In August 2009, the shoe dropped. My diagnosis: esophageal cancer.
feelings and needs hit at the same time: I need an oncologist, they
fight the cancer; I need a surgeon, they cut out the cancer. Check.
Check. Now what?
I had two excellent physicians on my side, but
they had two different recommendations. Cut then chemo; chemo then cut.
The Internet provided too much information without any direction. I was
My experience is not unusual.
Before cancer centers developed a team-based approach to coordinating
care plans, physicians often proceeded with what they had seen work best
in their own field. What I needed was someone to coordinate the care: a
Since Hoag expanded our nurse navigator program
four years ago, each cancer patient has been assigned a dedicated
clinical nurse to guide him or her through the murky waters of
diagnosis, treatment and recovery.
As Hoag Hospital's chief
quality officer, I am charged with all aspects of quality of care,
improvements and patient safety. As a former cancer patient, I know
firsthand how important it is to get that quality and coordination of
The journey through a complex system was mine to
navigate. That's not impossible as a physician, but it is not easy. For a
layperson, it is exponentially more difficult. When you receive a
cancer diagnosis, spending weeks deliberating recommendations before
starting treatment is maddening and scary.
Eventually, I opted for
chemotherapy first, followed by surgery two months later. I have been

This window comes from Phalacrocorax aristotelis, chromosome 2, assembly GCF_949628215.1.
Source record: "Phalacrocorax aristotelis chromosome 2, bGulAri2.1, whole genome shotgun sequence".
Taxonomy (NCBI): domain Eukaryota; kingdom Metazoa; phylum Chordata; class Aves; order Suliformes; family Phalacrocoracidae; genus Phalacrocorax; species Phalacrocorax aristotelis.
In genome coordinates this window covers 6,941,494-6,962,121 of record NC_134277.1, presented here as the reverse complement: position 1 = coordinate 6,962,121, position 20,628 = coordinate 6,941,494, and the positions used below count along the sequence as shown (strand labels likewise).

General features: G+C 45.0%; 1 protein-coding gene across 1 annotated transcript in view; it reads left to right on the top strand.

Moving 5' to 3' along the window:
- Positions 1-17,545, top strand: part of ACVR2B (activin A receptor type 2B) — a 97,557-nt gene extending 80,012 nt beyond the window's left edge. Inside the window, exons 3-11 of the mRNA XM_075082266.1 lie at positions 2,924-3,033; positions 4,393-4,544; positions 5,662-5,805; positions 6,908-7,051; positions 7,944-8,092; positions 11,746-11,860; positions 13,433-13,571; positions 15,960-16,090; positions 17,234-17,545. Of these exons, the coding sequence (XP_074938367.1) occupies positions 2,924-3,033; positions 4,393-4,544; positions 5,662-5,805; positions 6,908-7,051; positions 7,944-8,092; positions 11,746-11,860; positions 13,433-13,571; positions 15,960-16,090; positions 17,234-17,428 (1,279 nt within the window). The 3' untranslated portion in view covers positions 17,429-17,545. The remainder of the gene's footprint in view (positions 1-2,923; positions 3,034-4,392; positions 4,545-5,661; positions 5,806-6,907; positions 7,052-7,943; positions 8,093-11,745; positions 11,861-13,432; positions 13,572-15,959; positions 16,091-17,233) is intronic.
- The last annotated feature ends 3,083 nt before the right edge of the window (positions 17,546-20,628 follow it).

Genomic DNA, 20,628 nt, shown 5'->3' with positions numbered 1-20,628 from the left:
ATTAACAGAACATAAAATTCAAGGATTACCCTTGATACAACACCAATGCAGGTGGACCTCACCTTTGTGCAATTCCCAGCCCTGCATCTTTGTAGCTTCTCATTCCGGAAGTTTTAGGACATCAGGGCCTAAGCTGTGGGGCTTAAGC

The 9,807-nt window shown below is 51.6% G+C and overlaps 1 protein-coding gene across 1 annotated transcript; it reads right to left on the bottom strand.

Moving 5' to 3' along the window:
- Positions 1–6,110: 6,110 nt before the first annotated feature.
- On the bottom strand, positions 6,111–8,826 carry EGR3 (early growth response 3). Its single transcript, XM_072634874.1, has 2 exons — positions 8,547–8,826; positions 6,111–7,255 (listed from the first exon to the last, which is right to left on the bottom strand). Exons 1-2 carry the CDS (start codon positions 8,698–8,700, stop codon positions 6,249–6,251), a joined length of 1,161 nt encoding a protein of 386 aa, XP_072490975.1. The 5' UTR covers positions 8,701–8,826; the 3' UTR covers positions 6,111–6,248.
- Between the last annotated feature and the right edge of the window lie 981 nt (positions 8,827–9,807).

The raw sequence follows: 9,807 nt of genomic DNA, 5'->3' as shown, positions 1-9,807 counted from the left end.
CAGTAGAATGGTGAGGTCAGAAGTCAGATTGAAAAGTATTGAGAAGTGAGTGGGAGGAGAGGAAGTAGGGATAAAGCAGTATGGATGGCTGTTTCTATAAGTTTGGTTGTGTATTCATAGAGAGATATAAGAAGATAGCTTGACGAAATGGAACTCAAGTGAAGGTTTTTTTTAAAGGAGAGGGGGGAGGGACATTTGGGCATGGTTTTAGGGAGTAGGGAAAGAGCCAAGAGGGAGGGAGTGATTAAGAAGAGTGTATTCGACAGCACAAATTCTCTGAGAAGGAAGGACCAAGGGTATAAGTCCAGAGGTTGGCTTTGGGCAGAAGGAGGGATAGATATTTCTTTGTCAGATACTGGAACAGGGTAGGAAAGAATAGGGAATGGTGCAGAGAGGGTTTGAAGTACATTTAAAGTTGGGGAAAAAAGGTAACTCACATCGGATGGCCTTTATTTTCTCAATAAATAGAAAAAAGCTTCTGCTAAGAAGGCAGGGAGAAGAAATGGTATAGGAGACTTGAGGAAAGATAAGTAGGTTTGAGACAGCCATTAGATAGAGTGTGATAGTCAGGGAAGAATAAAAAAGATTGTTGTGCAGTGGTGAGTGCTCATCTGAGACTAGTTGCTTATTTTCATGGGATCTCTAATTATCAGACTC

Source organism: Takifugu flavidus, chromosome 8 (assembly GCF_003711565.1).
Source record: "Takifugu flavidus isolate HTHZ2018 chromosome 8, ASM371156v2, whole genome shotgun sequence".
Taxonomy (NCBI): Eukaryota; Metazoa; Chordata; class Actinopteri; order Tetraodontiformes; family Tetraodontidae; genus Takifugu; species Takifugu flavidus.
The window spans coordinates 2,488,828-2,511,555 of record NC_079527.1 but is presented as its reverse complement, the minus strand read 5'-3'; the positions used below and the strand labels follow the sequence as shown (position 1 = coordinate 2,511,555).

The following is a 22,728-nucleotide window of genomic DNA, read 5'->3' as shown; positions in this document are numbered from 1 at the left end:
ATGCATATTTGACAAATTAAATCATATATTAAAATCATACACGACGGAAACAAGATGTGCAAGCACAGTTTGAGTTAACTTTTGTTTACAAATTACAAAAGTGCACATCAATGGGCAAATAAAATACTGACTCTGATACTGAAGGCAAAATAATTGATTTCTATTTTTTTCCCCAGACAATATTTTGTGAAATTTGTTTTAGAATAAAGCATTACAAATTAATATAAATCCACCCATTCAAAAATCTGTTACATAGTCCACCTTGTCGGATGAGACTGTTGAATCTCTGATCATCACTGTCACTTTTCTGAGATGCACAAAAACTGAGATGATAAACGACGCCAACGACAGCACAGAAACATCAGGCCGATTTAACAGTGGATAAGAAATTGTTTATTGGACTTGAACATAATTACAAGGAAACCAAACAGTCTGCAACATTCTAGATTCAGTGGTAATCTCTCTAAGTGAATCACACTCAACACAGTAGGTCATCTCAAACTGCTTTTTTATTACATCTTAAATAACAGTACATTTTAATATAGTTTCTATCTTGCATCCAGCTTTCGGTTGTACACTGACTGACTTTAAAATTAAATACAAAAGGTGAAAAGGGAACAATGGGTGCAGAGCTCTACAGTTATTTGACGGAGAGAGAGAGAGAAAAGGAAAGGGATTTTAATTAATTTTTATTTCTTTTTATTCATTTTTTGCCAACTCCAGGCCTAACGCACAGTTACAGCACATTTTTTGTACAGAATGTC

cancer-free since. My outcome was good, but a navigator would have been
able to help better coordinate the team with a consensus care plan that
met my needs. This would have greatly reduced the time between diagnosis
and treatment with less stress for me and my loved ones.
navigation is offered now. Unfortunately, it's not offered everywhere.
The Institute of Medicine issued a report last year that highlighted
some of the challenges of cancer care in this country, including lack of
coordination and communication between caregivers — an especially
onerous issue for cancer care due to the large number of specialists
In other parts of the nation — and even other parts of
our own community — cancer care delivery is in crisis. It needs to
become more patient-centered, nimble and resourceful, particularly as
technology, genomics and targeted therapy add to the complexity of
At Hoag, there was some initial resistance to a nurse
navigator model, a hesitation that quickly resolved as these
coordinators won over the cancer team. Now, when a new cancer program
starts at Hoag, the first thing physicians ask for is a dedicated nurse
It's what all cancer patients should ask for — and what they should receive.
Dr. JACK COX is the chief quality officer at Hoag Hospital.